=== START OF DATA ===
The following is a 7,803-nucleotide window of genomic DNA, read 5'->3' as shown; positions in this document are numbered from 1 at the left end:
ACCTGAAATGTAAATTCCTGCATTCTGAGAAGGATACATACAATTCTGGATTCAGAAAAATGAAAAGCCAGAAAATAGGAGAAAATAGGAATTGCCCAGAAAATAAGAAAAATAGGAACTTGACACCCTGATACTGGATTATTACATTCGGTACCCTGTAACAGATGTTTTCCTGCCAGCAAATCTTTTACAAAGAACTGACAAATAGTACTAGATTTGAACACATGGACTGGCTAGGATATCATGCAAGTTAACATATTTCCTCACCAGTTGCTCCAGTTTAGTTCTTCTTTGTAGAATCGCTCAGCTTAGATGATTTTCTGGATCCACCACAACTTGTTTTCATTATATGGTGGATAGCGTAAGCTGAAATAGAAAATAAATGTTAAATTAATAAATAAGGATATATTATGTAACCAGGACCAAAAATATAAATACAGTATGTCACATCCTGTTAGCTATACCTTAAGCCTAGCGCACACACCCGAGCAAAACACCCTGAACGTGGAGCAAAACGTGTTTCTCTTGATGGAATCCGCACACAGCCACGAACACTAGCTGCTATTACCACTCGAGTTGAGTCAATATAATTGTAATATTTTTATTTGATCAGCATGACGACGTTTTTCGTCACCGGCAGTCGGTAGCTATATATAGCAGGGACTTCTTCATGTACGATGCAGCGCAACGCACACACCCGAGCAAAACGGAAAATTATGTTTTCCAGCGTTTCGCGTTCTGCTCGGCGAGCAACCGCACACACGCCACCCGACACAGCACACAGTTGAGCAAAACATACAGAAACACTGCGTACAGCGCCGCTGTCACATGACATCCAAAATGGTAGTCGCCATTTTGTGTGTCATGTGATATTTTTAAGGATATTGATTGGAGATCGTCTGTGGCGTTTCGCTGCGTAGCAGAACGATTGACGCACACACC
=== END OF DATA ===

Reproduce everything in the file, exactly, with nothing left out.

The following is a 7,803-nucleotide window of genomic DNA, read 5'->3' as shown; positions in this document are numbered from 1 at the left end:
ACCTGAAATGTAAATTCCTGCATTCTGAGAAGGATACATACAATTCTGGATTCAGAAAAATGAAAAGCCAGAAAATAGGAGAAAATAGGAATTGCCCAGAAAATAAGAAAAATAGGAACTTGACACCCTGATACTGGATTATTACATTCGGTACCCTGTAACAGATGTTTTCCTGCCAGCAAATCTTTTACAAAGAACTGACAAATAGTACTAGATTTGAACACATGGACTGGCTAGGATATCATGCAAGTTAACATATTTCCTCACCAGTTGCTCCAGTTTAGTTCTTCTTTGTAGAATCGCTCAGCTTAGATGATTTTCTGGATCCACCACAACTTGTTTTCATTATATGGTGGATAGCGTAAGCTGAAATAGAAAATAAATGTTAAATTAATAAATAAGGATATATTATGTAACCAGGACCAAAAATATAAATACAGTATGTCACATCCTGTTAGCTATACCTTAAGCCTAGCGCACACACCCGAGCAAAACACCCTGAACGTGGAGCAAAACGTGTTTCTCTTGATGGAATCCGCACACAGCCACGAACACTAGCTGCTATTACCACTCGAGTTGAGTCAATATAATTGTAATATTTTTATTTGATCAGCATGACGACGTTTTTCGTCACCGGCAGTCGGTAGCTATATATAGCAGGGACTTCTTCATGTACGATGCAGCGCAACGCACACACCCGAGCAAAACGGAAAATTATGTTTTCCAGCGTTTCGCGTTCTGCTCGGCGAGCAACCGCACACACGCCACCCGACACAGCACACAGTTGAGCAAAACATACAGAAACACTGCGTACAGCGCCGCTGTCACATGACATCCAAAATGGTAGTCGCCATTTTGTGTGTCATGTGATATTTTTAAGGATATTGATTGGAGATCGTCTGTGGCGTTTCGCTGCGTAGCAGAACGATTGACGCACACACC